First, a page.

Microsoft developers' conferences

Microsoft developers' conferences.

Waiting for Longhorn

I love attending Microsoft developers' conferences.  Probably for reasons you haven't thought of:

(1)   I am nearly anonymous.  I might get recognized by the occasional vendor, Microsoft manager, or press person, but most of the developers won't have a clue who I am.  This makes it easy to get into serious conversations, ask questions, and find out all kinds of interesting things. 

(2)  These are nearly all-male events.  That makes it easy to find the few women I might be looking for (and very easy to get into the Ladies' Room).  Actually, I suppose I should be worried about this.  Why on earth aren't there more women doing development?

(3)  You never know what goodies you may come across.  I came here expecting to get a lot of information about what Microsoft was planning, a lot of fog about dates, and to be fairly bored about the technical details.  What I didn't expect was to discover that programming models were progressing to the point that watching the demos would make me itch to get to a computer and try something out!  (You probably need to know that although I did learn to program in graduate school, I've never done it for a living, and haven't written a line of code in nearly 30 years.)  What they were doing was very cool, combining back-end gymnastics supplied by the operating system with elegant user interface choices easily implemented by the programmers (who clearly had missed an alternative career as stand-up comics).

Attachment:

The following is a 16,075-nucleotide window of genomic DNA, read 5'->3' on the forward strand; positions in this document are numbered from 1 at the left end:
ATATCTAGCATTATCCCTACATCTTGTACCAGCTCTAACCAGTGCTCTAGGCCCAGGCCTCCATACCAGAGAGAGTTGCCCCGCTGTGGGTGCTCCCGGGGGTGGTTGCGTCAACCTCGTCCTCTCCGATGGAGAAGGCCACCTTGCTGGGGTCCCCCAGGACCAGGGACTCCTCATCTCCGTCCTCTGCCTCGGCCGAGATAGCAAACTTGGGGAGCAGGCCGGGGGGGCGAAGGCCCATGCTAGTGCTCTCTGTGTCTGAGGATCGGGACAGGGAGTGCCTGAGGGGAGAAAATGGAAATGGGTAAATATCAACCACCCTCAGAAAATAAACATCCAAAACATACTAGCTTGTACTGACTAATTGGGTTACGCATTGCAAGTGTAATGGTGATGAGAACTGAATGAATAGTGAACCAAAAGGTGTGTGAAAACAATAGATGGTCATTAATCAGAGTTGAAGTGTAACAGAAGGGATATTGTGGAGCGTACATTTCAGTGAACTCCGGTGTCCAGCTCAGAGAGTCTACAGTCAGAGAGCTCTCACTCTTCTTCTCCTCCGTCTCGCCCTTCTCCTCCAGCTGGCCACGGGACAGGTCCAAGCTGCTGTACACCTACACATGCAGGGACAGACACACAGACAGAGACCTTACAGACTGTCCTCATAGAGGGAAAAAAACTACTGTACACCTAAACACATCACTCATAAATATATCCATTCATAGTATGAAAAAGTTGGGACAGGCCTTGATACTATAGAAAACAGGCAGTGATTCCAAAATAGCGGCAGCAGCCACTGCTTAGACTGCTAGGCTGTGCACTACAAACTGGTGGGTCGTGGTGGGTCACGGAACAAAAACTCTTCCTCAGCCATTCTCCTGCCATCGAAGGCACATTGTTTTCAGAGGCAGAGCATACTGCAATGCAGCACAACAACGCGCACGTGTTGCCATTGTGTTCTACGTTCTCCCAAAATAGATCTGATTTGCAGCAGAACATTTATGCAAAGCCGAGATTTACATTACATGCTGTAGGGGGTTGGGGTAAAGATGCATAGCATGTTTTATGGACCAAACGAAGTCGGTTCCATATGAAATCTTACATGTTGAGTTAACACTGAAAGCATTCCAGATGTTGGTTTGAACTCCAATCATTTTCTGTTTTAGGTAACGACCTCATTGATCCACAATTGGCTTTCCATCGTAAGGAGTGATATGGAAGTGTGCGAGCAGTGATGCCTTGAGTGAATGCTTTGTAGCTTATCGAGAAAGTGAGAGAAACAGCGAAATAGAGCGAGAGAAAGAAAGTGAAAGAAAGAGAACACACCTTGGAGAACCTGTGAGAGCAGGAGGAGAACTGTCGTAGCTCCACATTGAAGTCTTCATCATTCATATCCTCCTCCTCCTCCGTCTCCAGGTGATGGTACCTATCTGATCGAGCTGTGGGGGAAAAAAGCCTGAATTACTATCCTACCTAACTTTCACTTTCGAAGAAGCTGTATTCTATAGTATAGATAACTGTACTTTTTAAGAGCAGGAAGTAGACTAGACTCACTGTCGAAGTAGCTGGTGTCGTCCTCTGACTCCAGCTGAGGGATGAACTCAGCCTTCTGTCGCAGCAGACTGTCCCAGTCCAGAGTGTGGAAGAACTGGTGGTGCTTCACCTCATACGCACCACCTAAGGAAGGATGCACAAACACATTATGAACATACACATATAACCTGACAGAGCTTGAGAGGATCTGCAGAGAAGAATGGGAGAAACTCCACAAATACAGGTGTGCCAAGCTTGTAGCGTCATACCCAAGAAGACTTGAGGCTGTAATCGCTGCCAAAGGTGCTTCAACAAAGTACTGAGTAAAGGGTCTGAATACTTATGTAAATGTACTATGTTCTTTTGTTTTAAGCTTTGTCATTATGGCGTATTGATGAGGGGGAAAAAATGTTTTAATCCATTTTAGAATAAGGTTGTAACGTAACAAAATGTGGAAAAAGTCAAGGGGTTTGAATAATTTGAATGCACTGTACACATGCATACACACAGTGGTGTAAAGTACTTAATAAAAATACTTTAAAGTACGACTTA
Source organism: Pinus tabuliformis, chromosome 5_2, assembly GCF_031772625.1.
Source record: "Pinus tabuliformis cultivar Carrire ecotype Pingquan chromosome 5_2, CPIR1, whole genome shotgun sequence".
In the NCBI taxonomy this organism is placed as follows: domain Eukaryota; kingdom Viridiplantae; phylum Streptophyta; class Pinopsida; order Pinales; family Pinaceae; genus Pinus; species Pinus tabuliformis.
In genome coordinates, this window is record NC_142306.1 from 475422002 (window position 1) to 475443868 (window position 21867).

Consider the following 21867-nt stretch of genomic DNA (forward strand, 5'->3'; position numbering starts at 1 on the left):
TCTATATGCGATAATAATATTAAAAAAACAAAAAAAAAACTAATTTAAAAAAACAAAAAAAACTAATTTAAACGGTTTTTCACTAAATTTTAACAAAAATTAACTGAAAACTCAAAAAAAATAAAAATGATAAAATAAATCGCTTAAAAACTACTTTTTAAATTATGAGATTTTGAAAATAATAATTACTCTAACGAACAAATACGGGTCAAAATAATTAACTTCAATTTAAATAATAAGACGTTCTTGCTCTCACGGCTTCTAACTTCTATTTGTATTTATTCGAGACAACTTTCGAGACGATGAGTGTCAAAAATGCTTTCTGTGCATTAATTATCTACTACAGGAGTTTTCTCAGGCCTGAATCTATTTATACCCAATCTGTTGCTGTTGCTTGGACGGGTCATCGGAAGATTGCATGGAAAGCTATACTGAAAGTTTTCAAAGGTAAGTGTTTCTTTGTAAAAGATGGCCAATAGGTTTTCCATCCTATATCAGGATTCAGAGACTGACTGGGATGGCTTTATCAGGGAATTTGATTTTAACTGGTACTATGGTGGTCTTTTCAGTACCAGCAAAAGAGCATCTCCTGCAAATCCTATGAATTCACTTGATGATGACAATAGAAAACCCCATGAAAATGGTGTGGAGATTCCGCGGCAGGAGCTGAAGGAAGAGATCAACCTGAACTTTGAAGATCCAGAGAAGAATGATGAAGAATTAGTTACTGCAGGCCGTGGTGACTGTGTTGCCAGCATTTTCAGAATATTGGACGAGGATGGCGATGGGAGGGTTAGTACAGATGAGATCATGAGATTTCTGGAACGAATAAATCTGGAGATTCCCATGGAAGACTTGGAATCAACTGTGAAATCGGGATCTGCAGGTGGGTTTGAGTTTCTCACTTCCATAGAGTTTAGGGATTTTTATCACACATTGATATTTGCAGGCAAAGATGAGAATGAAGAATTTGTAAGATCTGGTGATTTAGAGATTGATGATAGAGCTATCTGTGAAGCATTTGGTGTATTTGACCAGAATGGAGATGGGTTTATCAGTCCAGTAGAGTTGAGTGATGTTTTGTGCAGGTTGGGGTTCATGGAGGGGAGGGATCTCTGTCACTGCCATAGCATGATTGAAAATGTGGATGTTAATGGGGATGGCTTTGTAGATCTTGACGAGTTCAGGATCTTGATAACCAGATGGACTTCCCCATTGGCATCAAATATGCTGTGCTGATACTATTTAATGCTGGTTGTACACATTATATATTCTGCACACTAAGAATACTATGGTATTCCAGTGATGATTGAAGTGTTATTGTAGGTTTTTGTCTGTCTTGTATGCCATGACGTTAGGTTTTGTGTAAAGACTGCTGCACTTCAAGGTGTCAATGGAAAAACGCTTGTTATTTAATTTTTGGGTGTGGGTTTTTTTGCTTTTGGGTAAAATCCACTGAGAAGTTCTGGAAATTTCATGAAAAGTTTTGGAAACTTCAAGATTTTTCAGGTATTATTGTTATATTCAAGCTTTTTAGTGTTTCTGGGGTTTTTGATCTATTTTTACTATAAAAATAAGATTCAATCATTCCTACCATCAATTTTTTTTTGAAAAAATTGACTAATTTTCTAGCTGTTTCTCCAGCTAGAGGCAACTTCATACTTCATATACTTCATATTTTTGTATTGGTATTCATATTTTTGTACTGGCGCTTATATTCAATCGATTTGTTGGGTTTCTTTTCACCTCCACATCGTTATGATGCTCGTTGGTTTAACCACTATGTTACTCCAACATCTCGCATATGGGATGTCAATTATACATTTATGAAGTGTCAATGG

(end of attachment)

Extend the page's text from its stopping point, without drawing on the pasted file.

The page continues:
That's the news:  When Microsoft finally gets to the new versions of its operating system, probably shipping iin 2005 for the client and 2006 for the server, much more of what we currently think of as middleware (or infrastructure software) will have become part of the Windows operating system.  If you are a user, you might like that.  If you are an applications developer, you might agree with Microsoft that this will make it easier to develop your application rather than build the infrastructure and tools to enable your work.  If you are an infrastructure developer, you won't like this at all because you'll be selling something that Microsoft will be likely bundling (integrating) with its OS, and that can be a hard sell. 

But it's a long time to 2005/6 and lots can happen before then, so perhaps we shouldn't worry about what doors Microsoft might shut with such an all-inclusive operating system when we don't know yet what corridors we'll be walking down by then.  [amywohl News]

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